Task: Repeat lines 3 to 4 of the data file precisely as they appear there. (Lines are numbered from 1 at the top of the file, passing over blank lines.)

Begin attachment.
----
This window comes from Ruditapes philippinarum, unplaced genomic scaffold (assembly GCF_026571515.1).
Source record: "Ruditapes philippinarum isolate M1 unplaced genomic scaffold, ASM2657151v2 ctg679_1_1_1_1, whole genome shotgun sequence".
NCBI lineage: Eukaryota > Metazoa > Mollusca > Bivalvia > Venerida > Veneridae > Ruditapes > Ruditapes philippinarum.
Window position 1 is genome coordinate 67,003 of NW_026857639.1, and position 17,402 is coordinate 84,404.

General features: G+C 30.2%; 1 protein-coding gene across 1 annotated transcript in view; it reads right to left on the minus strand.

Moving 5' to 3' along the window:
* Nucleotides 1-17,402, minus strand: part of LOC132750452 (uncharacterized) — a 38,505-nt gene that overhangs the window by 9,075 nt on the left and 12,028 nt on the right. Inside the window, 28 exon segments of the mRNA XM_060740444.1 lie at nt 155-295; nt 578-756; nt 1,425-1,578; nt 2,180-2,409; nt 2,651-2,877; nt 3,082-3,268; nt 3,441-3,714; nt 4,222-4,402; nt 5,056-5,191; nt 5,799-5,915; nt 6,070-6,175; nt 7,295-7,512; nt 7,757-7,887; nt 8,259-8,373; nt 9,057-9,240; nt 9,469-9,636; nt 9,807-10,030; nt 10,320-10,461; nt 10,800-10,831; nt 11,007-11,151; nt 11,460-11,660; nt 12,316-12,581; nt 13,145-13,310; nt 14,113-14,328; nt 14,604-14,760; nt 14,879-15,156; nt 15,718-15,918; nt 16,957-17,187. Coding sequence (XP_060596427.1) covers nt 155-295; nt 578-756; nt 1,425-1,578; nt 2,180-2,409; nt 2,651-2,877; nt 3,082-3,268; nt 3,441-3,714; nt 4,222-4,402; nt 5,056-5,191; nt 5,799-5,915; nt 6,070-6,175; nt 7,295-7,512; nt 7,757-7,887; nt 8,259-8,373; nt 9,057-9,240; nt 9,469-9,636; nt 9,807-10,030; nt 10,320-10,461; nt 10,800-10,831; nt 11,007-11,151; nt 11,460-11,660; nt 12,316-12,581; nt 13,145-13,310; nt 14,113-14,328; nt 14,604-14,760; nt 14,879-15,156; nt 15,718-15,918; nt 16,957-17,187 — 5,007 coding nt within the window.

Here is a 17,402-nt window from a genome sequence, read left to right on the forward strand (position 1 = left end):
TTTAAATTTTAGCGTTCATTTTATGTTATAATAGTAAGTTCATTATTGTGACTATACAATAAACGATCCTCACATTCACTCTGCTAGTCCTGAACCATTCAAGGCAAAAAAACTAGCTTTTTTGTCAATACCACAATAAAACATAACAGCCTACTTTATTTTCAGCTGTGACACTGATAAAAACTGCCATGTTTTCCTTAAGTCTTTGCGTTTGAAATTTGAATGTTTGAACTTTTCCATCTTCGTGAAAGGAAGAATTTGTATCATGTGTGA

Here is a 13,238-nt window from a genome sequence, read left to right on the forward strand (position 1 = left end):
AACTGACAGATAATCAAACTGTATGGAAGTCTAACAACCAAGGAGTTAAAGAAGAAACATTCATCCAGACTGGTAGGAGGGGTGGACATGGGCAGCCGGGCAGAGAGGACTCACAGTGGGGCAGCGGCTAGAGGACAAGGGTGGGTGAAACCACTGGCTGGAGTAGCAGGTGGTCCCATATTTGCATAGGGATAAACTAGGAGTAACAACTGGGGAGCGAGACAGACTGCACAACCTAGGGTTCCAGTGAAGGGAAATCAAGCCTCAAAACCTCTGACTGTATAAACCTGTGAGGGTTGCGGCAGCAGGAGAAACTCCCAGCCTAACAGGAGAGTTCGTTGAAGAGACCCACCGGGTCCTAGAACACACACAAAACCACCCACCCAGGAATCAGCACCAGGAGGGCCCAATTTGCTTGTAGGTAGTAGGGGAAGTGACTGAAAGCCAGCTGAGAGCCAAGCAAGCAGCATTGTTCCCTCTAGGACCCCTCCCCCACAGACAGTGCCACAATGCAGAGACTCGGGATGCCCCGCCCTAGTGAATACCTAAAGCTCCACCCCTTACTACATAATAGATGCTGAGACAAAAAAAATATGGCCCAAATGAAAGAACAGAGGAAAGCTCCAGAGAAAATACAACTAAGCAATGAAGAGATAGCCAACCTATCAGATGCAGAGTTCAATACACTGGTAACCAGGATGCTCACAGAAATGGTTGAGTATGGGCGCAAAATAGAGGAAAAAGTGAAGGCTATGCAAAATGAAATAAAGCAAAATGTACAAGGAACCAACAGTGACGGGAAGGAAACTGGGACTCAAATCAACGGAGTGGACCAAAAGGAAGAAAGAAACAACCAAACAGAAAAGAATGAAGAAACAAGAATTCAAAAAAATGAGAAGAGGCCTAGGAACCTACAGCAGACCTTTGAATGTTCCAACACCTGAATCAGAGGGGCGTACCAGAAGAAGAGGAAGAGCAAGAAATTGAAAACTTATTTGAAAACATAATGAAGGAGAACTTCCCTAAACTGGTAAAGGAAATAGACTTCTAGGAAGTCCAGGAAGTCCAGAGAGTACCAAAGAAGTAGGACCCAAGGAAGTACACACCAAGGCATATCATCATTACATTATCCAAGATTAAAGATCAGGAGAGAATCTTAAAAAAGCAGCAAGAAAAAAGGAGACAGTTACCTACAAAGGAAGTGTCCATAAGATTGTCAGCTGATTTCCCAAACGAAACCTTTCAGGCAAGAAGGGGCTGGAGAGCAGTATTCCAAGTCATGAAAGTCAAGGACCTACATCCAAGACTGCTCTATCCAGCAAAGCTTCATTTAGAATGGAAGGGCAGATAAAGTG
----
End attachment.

NCBI lineage: Eukaryota > Metazoa > Mollusca > Bivalvia > Venerida > Veneridae > Ruditapes > Ruditapes philippinarum.
Window position 1 is genome coordinate 67,003 of NW_026857639.1, and position 17,402 is coordinate 84,404.